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History of Spain

This is the history of Spain. See also the history of Europe and history of present-day nations and states.

It is traditional to start the history of modern Spain with the Visigoth kingdom. Although it is debatable whether there is continuity between it and the Kingdom of Castilla and Aragon after the 15th century, a discussion of modern Spain would be incomplete without a mention of the Visigoth Kingdom[?]. Accordingly, Both it and Al Andalus[?] have their own sections in this article, but should have full-blown articles of their own. The history of Spain just before the Visigoths belongs in the Roman Empire article. Before the Roman Empire, the Iberian Peninsula was never politically unified, see Preroman Iberia[?] for a discussion of the indigenous groups and the colonies established by Eastern Mediterranean civilizations. Discussion of earlier periods probably belongs under prehistoric Europe[?].

Table of contents

Visigothic Spain After the fall of the Roman Empire, Germanic tribes invaded the former empire, several turned sedentary and created successor-kingdoms to the Romans in various parts of Europe. Iberia was taken over by the Visigoths after 410.

Al-Andalus In 711 the expanding forces of Islam, founded in the 7th century by prophet Muhammad, after dominating all the north of Africa, took advantage of a civil war in the Visigothic kingdoms in Iberia, jumped the Strait of Gibraltar, and by 718 dominated most of the peninsula. (See also Almohades.) The Moorish advance into Europe was stopped at Poitiers (France) in 732.

The rulers of Al-Andalus were granted the rank of Emir by the Omeya Calif in Damascus. After the Omeya were overthrown by the Abbasides Abd-Al-Rahman I declared Cordoba an independent emirate. Al-Andalus was rife with internal conflict between the Arab Omeya rulers, the Berbers (North African) commoners and the Visigoth Christian population.

In the 10th century Abd-Al-Rahman III declared the Caliphate of Cordoba, effectively breaking all ties with the Egyptian and Syrian Caliphs. The Caliphate reached its peak around the year 1000, under Al-Mansur (a.k.a. Almanzor), who sacked Barcelona (985) and other Christian cities. After Almanzor's death the Caliphate plunged into a civil war and collapsed into the so-called "Taifa Kingdoms". The Taifa kingdoms lost ground to the Christian realms in the north and, after the loss of Toledo in 1085, the Almoravides invaded Al-Andalus from North Africa and established an empire. In the 12th century the Almoravide empire broke up again, only to be taken over by the Almohade invasion. After the decisive battle of Las Navas de Tolosa in 1212, only the kingdom of Granada remained, until 1492.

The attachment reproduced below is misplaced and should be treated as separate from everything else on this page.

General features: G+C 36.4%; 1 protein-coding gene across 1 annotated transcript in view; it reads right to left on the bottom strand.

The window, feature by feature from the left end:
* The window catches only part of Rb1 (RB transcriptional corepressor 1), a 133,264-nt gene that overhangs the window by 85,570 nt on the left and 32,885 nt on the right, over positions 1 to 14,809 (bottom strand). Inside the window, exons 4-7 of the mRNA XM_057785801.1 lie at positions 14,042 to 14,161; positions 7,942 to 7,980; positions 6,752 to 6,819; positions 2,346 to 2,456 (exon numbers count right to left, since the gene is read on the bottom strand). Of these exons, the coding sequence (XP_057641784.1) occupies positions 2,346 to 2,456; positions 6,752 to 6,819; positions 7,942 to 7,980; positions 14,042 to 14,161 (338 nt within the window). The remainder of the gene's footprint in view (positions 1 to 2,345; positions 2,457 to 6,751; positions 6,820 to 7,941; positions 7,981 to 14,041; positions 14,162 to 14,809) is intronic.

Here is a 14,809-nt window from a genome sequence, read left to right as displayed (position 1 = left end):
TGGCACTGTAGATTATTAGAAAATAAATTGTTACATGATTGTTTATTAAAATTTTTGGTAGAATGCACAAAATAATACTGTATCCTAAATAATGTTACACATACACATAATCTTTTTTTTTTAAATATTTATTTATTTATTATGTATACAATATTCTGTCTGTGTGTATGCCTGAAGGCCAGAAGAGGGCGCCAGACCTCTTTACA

Córdoba became one of the most beautiful and advanced cities of Europe, and an important scholarly center. (See also Abbadides, Almoravides).

Reconquista: 8th-15th centuries The expulsion of the Muslims was started by the first King of Asturias, named Pelayo (718-737), who started his fight against the Moors in the mountains of Covadonga. Later, his sons and descendants continued with his work until all of the Muslims were expelled. See Pelayo for more information.

While in the east of the peninsula, the Frankish emperors established the Marca Hispanica across the Pyrenees in part of what today is Catalonia, reconquering Girona in 785, Barcelona in 801.

The idea of the Reconquista as a single process spanning 8 centuries is historically inaccurate. The Christian realms in northern Spain warred against each other as much as against the Muslims. El Cid, the 11th-century hero of Spain's epic poem was banished by king Alfonso VI and found refuge with the Muslim king of Zaragoza. With the collapse of the Caliphate of Córdoba Al-Andalus broke apart into a number of small, warring domains, which contributed to the success of the southward expansionist drive of the Christian kingdoms. In the 11th century the Muslim realms asked for help from the North African Almoravides, who then took control of all of Al-Andalus and some Christian land. The Almohades were defeated in the battle of Las Navas de Tolosa in 1212. By the mid-13th century Granada was the only independent Muslim realm in Spain, and the 13th and the 15th centuries were spent in internal strife among the Christian kingdoms. The reconquest of Spain was declared a crusade at the turn of the 13th century. With this declaration came the urge for religious purity in Spain, which was capitalized on by the "Catholic monarchs" (Reyes Católicos in Spanish) Isabella I of Castile and Ferdinand II of Aragon in order to justify their invasion of Granada, the expulsion of the Jews and the forceful conversion of the Moors.

In the 15th century, the Kingdoms of Castile and Aragon united and the Muslims were expelled from the Iberian Peninsula. Aragon was at that time already an important maritime power in the Mediterranean, and Castile was in competition with Portugal for domination of the Atlantic Ocean. After the final conquest of the last Moorish stronghold at Granada in 1492, Spain started financing voyages of exploration. Those of Christopher Columbus brought a New World to Europe's attention, and were followed by the Conquistadores who brought the native empires of Mesoamerica and the Inca under Spanish Control. At the same time, the Jews of Spain were ordered on March 30, 1492 to convert to Christianity or be exiled from the country.